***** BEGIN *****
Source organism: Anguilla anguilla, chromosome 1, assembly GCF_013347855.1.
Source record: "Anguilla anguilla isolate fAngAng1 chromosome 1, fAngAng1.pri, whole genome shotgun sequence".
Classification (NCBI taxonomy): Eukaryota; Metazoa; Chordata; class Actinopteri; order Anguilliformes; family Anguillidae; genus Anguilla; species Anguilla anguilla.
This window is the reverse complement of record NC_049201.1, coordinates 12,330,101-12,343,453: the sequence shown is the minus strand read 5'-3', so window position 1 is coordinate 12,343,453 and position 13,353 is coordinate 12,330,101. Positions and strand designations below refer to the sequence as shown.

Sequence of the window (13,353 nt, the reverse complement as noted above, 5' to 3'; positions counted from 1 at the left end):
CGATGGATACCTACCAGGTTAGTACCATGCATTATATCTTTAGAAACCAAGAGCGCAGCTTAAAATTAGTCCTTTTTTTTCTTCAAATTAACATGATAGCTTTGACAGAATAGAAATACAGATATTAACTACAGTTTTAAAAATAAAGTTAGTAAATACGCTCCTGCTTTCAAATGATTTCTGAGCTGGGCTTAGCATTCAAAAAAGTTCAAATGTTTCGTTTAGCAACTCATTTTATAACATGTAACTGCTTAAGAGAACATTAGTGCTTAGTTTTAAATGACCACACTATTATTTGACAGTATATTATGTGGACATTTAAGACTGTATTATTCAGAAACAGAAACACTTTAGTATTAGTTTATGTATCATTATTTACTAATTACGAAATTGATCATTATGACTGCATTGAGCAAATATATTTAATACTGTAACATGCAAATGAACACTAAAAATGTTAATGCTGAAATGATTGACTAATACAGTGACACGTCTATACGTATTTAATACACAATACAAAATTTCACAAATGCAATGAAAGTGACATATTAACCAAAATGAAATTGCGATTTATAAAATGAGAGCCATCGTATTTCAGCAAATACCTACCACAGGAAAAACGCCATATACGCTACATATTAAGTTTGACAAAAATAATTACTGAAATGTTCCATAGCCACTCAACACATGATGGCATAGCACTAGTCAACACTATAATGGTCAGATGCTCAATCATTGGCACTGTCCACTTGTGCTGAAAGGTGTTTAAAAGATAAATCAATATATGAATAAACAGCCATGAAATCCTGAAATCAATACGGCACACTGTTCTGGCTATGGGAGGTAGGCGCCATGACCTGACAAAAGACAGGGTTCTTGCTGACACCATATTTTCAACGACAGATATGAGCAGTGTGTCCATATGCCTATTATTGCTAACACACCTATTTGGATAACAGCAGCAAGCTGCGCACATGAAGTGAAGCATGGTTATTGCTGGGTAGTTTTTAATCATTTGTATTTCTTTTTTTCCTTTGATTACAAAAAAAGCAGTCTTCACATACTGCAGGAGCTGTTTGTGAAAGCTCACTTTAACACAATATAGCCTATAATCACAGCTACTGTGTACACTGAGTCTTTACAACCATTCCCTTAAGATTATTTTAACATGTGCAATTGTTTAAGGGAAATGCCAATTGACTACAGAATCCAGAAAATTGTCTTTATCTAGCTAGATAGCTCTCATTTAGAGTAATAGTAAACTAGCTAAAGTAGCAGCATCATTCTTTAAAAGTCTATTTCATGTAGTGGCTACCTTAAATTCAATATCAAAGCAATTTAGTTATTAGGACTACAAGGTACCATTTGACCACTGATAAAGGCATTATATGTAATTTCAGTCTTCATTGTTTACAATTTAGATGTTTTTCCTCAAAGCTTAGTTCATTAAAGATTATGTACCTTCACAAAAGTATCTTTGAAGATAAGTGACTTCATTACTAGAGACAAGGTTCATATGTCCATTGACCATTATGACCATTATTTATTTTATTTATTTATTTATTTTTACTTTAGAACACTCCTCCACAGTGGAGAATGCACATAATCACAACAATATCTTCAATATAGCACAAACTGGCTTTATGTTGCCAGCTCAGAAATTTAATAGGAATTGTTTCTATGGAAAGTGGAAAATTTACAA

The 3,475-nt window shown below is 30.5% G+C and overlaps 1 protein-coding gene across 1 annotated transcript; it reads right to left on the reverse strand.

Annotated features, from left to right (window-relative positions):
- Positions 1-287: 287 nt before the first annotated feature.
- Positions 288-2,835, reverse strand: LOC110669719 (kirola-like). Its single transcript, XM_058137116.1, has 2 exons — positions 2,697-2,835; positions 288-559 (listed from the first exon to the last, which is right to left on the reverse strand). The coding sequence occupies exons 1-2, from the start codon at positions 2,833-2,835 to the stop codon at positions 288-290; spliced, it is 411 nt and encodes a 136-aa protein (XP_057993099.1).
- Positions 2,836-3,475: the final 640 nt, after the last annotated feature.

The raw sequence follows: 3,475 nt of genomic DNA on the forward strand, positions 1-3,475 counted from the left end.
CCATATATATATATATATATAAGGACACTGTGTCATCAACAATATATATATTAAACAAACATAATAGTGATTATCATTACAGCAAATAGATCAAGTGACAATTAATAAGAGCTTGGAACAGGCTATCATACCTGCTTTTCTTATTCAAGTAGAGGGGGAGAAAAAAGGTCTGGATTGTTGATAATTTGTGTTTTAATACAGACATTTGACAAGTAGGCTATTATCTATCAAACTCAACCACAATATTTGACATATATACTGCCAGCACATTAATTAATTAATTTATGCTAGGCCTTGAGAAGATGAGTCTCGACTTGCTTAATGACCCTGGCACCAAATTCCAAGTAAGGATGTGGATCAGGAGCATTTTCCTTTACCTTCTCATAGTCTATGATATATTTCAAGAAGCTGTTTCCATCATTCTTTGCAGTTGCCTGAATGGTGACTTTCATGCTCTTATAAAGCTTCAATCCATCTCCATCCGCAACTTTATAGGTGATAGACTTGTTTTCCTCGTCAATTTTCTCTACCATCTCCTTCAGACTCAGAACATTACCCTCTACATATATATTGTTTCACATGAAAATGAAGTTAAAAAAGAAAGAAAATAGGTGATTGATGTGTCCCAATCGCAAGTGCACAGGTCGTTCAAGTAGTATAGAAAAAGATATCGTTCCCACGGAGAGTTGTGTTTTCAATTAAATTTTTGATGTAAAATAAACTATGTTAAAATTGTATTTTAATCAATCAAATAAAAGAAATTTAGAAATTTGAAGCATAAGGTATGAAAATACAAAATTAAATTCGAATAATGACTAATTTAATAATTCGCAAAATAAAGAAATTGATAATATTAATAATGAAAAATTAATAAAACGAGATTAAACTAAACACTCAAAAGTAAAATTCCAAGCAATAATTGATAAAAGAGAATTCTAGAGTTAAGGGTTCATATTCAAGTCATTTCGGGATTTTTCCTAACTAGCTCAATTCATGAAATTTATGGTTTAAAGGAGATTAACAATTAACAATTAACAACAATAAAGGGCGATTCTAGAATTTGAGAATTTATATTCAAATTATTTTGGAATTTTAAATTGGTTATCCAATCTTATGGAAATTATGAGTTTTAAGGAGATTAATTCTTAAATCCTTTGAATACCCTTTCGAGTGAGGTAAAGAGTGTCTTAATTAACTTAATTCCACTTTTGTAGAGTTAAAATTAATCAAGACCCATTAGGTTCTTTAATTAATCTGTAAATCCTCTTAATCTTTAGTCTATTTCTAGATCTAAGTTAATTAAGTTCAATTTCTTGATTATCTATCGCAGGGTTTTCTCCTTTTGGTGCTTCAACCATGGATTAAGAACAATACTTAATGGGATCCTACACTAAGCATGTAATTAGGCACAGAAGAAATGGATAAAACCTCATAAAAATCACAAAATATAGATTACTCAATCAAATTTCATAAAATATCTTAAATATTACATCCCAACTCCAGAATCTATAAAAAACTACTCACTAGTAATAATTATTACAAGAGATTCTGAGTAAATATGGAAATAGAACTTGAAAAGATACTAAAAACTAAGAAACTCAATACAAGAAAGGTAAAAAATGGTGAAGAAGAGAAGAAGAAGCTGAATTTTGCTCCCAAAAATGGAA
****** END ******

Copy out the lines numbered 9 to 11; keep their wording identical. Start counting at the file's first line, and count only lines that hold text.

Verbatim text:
- Positions 1-287: 287 nt before the first annotated feature.
- Positions 288-2,835, reverse strand: LOC110669719 (kirola-like). Its single transcript, XM_058137116.1, has 2 exons — positions 2,697-2,835; positions 288-559 (listed from the first exon to the last, which is right to left on the reverse strand). The coding sequence occupies exons 1-2, from the start codon at positions 2,833-2,835 to the stop codon at positions 288-290; spliced, it is 411 nt and encodes a 136-aa protein (XP_057993099.1).
- Positions 2,836-3,475: the final 640 nt, after the last annotated feature.